I reached my car around 330 PM, then drove to the Cathedral Lake Trailhead only a few miles away. After putting together my pack for an overnighter at Cathedral Lake and talking with a hunter about his lack of success in this area this year, I was hiking up the trail by 5 P.M. I pressed, wanting to make it to the lake 3 miles up trail by 630 PM in time to set up camp and cook dinner before night fell. An hour and 10 minutes later I reached the lake, but with no suitable campsites near the lake I retraced my steps back to near the creek emitting from the lake. Not before I surveyed Cathedral Peak (13,943' and one of Colorado's centennial peaks) and my route for the next morning. The route recommended in Ormes "Guide to the Colorado Mountains" was to go up the couloir just before the final summit pyramid. From the lake it looked incredibly steep. I was wearing boots and not trail running shoes this time, but had stupidly left my ice ax and crampons in my trunk. Why is it that I bring them along when I don't need them and leave them behind when I do? It always seems to work out that way!
After my dinner and a bit of starwatching I retired to the tent. The temperature dropped precipitously. By morning when I awoke at 530 it was 23F inside the tent. It was hard to motivate myself to get an early start with it so cold. Finally at 0730 I started up the basin in the direction of the couloir. Sam the wolfdog followed reluctantly and when it became apparent that he would had to cross a scree slope to catch up to me he refused to continue. I called him and tried to point out an easy way to no avail. So I pressed on frequently looking over my shoulder to see him growing ever smaller as he sat there watching me grow smaller. Finally just before I went up and into the final bowl below the couloir I looked back to see him turning and moving back to the campsite.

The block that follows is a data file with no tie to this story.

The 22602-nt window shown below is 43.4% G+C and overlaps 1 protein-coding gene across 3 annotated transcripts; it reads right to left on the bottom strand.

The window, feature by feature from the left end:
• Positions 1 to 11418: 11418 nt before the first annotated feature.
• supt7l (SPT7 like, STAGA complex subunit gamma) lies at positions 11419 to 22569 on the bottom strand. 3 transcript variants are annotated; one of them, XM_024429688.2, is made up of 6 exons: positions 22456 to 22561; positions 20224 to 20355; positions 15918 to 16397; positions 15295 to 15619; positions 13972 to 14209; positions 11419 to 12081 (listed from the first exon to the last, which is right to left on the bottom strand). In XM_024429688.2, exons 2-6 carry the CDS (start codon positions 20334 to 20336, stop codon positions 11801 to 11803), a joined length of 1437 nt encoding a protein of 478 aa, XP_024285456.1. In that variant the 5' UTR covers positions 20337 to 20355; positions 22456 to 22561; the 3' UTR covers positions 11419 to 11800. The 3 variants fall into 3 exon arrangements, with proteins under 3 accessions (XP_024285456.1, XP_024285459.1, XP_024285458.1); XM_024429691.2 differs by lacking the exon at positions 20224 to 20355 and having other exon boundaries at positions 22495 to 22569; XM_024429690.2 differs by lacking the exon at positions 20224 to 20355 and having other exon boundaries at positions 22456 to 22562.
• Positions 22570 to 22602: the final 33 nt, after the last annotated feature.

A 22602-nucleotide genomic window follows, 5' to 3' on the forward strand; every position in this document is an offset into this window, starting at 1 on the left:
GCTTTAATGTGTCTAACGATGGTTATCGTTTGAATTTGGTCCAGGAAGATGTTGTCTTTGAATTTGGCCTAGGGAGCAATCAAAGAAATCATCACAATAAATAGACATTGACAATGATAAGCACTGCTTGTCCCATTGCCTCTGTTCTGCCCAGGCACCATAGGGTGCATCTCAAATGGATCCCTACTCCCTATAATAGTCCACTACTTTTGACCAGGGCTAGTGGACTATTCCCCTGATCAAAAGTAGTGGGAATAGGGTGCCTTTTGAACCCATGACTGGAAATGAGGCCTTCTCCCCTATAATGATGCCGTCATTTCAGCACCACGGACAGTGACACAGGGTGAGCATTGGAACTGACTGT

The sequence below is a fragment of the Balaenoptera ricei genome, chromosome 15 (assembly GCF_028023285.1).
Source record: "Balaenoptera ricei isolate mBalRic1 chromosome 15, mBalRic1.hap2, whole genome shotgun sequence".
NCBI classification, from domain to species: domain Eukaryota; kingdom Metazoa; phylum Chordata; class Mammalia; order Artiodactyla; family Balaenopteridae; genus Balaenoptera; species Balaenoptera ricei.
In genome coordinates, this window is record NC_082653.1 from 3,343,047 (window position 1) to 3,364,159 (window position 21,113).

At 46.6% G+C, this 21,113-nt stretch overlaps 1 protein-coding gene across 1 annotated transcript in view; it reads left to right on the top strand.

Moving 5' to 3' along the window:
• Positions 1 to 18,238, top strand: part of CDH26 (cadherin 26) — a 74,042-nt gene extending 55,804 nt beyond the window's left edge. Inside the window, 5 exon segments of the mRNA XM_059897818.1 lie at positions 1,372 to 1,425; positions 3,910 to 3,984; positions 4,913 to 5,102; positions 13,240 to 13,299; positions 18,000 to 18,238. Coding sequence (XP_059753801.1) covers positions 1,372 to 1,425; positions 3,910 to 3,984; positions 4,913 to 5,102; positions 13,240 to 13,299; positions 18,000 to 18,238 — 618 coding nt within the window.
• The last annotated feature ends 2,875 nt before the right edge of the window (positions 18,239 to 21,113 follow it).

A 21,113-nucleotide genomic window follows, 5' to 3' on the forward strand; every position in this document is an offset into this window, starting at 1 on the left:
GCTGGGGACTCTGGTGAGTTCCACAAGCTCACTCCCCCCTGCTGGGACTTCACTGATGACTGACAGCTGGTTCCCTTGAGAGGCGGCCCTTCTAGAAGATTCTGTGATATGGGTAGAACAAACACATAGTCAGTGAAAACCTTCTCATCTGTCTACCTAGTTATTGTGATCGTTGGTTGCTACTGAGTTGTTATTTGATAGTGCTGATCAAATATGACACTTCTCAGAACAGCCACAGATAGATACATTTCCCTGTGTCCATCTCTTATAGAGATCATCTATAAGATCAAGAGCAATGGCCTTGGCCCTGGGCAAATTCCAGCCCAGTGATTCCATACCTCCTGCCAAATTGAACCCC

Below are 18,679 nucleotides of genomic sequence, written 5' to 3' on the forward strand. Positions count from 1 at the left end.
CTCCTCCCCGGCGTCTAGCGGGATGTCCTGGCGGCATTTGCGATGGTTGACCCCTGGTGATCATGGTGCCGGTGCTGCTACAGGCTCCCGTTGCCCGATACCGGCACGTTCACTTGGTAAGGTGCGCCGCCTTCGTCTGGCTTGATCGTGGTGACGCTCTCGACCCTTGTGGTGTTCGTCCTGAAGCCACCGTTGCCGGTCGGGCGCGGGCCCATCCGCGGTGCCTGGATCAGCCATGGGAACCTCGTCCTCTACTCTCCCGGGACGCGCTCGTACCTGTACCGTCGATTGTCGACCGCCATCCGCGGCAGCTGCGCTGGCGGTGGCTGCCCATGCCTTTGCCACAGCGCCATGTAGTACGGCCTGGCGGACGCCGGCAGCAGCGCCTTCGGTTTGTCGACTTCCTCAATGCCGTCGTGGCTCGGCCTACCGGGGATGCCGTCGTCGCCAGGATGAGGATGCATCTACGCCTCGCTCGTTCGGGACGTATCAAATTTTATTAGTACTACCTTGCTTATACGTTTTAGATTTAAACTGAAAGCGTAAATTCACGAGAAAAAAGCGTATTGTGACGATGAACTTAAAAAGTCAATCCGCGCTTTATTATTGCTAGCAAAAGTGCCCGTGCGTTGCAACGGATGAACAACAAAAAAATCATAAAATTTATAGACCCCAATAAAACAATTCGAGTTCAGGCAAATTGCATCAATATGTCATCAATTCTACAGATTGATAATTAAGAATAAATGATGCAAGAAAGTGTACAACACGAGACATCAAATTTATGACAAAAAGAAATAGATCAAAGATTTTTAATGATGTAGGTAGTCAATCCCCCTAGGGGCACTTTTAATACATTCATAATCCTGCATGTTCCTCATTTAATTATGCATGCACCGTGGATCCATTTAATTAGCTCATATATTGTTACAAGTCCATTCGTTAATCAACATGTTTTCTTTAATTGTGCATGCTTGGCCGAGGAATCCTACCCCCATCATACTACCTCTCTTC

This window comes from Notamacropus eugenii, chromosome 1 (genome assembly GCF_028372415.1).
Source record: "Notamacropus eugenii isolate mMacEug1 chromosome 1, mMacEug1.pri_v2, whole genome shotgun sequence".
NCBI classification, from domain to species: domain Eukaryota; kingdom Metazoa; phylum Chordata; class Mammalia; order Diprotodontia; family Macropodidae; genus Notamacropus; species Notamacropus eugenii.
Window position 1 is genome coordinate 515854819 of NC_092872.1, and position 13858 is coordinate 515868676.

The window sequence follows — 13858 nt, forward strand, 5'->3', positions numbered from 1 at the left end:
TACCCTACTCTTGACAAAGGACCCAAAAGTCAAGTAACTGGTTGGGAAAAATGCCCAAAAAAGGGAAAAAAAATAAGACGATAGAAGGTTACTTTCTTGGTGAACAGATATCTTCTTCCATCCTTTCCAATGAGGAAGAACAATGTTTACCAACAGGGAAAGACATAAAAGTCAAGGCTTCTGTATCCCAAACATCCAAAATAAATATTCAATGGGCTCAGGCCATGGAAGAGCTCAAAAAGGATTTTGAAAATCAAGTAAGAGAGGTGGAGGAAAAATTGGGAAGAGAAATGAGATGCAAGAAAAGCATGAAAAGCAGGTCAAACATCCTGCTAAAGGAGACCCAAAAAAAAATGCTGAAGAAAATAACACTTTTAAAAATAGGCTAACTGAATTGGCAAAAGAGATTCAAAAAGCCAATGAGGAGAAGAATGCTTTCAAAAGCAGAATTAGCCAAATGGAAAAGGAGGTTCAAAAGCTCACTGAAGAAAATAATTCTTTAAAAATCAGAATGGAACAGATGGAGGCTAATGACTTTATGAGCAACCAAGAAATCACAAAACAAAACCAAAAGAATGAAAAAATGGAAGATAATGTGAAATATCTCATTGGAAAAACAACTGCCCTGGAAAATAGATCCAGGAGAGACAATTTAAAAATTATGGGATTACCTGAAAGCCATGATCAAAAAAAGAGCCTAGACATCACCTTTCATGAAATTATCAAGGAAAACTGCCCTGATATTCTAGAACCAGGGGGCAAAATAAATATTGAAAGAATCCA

The course I had initially taken was not the easiest--up and over the scree field directly west of the lake. The easier and cairn marked route (as I would later determine) is to skirt the initial scree field to the right. Once up on the top of the scree field I saw an abandoned mine and the trail--apparent from there--I was able to follow by cairns all the way to the couloir. Once in the couloir it was not so intimidating. 40 to 50 degrees all the way to the top and snowfilled--so I pushed up. I was in a hurry because as the day heated up rocks were pinging down the slopes all around me. Speed means safety in the peaks. From the bottom of the couloir to the summit took me only 30 minutes. Going down took 20 minutes, so you can see I wasn't wasting time.
The ridge required a bit of scrambling, but I avoided most of it by moving right around the more difficult blocks through snow. Just below the final 100 feet or so I came on what looked at first like it could be a cleft, but turned out to be just a gap filled with wind-driven snow. This is where I saw my first cairn since the bottom of the couloir. The next cairn was going directly up the ridge on sort of steep rock. Though it looked easier to go left and in a snow field I followed the cairn route and was standing on the summit before I knew it. The snow field would have required just as much scrambling as well as taken more time. Going down I followed the ridge itself more closely as it was easier to climb down the rocks than do the slippery-slidy thing going down snow. I couldn't find the summit register, though I dug around for it.
When the lake first came into view Sam the Wolfdog's plaintive howling filled the basin. It was so beautiful I just wanted to listen to it and marvel, but after a few minutes I broke the spell when I called out his name. When I finally reached camp he was dancing around the snow and leaping like a deer--joyful that I had returned.
Of the two peak ascents, Cathedral was the more satisfying. The doubt whether I could make the couloir without "tools", and the solitude the reasons.